Richard Curtis, the screenwriter and film director behind Notting Hill, Bridget Jones’s Diary, and Love Actually has launched a new campaign – to ensure people pressure their pension providers to follow sustainable principles. If successful, it could trigger a seismic shift in ESG investments. He speaks to Ella Johnson.
Richard Curtis is celebrated for comedic masterpieces like Four Weddings and a Funeral (1994) and Bridget Jones’s Diary (2001). Making nearly $300 million apiece at the box office, his Oscar-nominated films have starred everyone from Hugh Grant to Julia Roberts, Renée Zellweger to Colin Firth – to name but a few. Now, Curtis has launched a campaign aimed at ensuring fund managers put their money where their marketing material is on the green transition. For an industry worth $56 trillion globally, this would be a key pillar in achieving the Paris Climate Agreement goals.
It’s not the first time Curtis has turned his hand to social impact. He is the leader of Project Everyone, the not-for-profit creative communications agency raising awareness around the UN’s Global Goals. Following the 1985 famine in Ethiopia, Curtis also co-founded Comic Relief with actor and comedian Lenny Henry. Through its annual Red Nose Day comedy telethons in Britain, which have involved a star-studded roster of celebrities including Justin Bieber and the Duke of Cambridge, the charity has raised £1.3 billion for disadvantaged communities around the world. It also inspired the launch of a US edition in 2015, which names Jennifer Garner and Jack Black among its contributors and has raised $270 million to end child poverty to date.
Yet with trillions’ worth of pension schemes failing to commit to robust Net Zero targets, Curtis’ next venture could have an even greater (and greener) impact. According to him, it is all well and good spending your life fighting for great causes – but if your pension is funding precisely the opposite cause, what good are you really doing?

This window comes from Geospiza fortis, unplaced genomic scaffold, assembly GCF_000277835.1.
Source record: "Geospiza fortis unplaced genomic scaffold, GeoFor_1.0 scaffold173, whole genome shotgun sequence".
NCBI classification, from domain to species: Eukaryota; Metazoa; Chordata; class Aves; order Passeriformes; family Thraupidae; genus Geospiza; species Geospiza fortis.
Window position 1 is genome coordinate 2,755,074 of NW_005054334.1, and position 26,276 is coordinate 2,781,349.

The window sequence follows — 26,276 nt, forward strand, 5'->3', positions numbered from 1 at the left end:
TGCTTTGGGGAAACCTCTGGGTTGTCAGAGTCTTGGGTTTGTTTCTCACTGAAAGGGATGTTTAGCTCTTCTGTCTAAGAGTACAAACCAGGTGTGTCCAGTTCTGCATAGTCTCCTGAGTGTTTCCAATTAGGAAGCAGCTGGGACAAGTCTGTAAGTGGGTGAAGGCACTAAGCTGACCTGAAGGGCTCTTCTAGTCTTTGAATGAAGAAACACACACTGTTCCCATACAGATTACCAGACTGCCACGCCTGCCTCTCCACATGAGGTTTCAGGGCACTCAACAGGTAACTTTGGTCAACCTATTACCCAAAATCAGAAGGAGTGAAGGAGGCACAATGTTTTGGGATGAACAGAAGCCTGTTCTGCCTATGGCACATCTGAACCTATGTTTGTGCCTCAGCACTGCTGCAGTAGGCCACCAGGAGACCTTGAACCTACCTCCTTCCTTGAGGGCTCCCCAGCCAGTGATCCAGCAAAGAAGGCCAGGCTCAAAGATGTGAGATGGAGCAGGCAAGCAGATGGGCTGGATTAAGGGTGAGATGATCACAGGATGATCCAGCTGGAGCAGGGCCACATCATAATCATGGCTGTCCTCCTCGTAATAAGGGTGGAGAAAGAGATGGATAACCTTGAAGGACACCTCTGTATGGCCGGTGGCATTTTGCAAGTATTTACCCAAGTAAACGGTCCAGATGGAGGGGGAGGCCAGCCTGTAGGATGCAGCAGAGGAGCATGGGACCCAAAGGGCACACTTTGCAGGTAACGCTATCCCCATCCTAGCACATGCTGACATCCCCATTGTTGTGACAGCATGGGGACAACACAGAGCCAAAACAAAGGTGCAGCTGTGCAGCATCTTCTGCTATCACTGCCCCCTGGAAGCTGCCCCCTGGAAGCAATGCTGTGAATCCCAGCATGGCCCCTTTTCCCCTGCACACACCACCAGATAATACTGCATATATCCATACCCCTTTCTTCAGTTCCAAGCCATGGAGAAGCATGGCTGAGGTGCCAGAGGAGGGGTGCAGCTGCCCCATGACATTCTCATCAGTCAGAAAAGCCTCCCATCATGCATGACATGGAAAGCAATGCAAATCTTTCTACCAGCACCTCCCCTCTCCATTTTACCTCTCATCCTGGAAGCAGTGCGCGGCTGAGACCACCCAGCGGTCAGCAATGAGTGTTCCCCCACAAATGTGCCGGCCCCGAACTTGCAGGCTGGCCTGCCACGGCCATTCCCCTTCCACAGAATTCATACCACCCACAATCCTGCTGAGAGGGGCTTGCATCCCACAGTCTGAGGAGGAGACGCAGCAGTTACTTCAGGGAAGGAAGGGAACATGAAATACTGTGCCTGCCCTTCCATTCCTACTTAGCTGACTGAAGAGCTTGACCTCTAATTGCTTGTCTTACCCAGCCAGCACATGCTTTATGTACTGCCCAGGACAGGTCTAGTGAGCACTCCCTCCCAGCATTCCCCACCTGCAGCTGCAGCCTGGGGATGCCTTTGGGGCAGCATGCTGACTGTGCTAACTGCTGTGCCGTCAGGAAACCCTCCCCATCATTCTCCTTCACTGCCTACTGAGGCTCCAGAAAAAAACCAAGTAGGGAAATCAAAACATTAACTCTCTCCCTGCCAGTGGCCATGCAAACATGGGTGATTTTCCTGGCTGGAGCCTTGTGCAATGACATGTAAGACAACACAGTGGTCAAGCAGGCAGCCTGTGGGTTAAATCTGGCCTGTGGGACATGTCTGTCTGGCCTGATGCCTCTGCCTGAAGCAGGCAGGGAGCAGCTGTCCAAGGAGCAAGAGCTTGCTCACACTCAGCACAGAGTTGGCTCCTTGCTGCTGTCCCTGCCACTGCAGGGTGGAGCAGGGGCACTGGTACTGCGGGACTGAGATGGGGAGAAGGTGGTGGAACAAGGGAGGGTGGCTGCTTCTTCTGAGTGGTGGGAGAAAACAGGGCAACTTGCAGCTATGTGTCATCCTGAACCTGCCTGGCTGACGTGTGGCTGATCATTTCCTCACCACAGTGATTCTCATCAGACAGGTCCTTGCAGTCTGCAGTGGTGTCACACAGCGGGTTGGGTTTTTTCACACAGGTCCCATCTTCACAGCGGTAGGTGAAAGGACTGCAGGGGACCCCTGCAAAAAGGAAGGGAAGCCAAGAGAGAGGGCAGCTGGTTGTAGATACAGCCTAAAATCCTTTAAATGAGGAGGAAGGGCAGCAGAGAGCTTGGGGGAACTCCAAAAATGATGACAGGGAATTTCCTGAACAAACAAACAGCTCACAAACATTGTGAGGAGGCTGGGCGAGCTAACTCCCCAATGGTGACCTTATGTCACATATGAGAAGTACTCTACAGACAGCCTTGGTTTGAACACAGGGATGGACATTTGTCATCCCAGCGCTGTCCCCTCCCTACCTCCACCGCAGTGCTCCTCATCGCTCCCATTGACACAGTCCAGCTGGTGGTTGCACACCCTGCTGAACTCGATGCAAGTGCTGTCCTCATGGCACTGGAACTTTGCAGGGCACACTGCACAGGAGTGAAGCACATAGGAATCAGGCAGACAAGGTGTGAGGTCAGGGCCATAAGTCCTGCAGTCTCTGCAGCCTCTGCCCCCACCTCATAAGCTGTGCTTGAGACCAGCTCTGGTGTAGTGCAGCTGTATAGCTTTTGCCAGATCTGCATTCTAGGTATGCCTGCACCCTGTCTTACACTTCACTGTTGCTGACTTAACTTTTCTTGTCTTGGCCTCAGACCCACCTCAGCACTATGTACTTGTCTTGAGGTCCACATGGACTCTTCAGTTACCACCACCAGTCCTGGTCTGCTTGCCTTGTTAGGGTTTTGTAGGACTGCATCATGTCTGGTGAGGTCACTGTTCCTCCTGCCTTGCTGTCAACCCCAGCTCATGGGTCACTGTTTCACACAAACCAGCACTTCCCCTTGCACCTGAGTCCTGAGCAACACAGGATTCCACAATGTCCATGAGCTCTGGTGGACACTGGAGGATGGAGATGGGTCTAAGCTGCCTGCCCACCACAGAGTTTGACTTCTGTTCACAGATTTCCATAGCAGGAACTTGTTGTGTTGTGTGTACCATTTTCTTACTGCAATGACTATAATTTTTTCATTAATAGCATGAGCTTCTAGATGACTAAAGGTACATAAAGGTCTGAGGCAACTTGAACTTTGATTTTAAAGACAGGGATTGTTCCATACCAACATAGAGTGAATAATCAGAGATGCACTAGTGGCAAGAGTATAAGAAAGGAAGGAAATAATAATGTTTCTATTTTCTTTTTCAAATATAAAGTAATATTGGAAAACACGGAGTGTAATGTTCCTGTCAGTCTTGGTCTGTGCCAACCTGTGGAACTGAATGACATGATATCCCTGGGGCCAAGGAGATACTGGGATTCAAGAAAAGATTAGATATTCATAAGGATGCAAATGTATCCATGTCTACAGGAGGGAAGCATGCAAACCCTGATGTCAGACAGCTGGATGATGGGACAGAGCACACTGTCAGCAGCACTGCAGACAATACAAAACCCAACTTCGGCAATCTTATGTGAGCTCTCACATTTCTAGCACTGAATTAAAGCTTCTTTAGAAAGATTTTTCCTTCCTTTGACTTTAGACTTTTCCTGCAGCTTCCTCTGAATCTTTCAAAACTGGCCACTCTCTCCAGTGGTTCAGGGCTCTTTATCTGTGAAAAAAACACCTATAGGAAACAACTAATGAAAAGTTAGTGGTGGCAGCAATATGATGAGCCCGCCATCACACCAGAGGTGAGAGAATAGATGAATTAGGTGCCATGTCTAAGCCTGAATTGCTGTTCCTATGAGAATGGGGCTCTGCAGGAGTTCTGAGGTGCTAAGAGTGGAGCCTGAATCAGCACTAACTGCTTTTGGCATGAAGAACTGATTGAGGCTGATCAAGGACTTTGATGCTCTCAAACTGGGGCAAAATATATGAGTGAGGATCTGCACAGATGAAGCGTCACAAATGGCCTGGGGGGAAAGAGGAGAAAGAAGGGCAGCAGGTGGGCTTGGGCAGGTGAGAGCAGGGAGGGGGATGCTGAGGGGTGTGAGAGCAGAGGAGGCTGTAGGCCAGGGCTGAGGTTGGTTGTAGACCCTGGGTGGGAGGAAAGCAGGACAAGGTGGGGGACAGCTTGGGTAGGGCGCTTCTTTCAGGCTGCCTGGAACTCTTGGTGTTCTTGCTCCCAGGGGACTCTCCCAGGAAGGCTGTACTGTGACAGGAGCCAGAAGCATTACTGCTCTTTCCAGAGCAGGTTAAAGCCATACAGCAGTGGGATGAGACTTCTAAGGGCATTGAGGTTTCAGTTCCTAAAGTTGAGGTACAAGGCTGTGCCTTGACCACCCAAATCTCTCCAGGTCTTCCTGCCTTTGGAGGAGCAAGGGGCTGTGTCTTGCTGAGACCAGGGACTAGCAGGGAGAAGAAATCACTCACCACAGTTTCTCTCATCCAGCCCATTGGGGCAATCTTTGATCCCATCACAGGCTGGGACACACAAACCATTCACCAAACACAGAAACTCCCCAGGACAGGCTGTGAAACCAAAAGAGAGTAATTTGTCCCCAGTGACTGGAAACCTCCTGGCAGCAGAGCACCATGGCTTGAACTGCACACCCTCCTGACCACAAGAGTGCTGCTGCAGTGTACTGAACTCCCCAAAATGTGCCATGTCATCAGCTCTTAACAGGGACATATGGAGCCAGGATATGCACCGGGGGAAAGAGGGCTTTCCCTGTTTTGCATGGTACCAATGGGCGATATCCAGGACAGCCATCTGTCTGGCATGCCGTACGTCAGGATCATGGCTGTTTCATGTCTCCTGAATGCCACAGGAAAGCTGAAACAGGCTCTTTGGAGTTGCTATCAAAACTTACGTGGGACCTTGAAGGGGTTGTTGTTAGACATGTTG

LUX: You describe people’s pension investments as a “superpower” hidden in plain sight. What does that mean?
Richard Curtis: It all changed for me when I saw a brilliant TED talk by an Australian cancer doctor called Bronwyn King, who discovered that a lot of her pension money was invested in tobacco companies without her knowing – meaning she’d actually been killing more people with her investments than she’d been saving with her life’s work.
The more I looked into it, the more examples of this I saw. From peace activists investing in weapons, to climate campaigners funding fossil fuel companies, to vegans investing in the meat industry – it was clear that many of us had become accidental investors in the practices we fight against.
LUX: What’s the key element of your campaign?
Richard Curtis: A key part of our campaign is to showcase what’s possible if we direct our money towards funding the best companies. Our 21x Campaign centres upon research conducted with Aviva and Route2, which found that moving from a default pension to a sustainable one could be 21 times more powerful at cutting your carbon footprint than giving up flying, becoming a vegetarian and switching energy provider combined.
Imagine if all £2.6 trillion in UK pensions was in sustainable funds; helping tackle the climate crisis, restore nature, alleviate poverty, provide affordable housing, and support medical research – the impact could be extraordinary.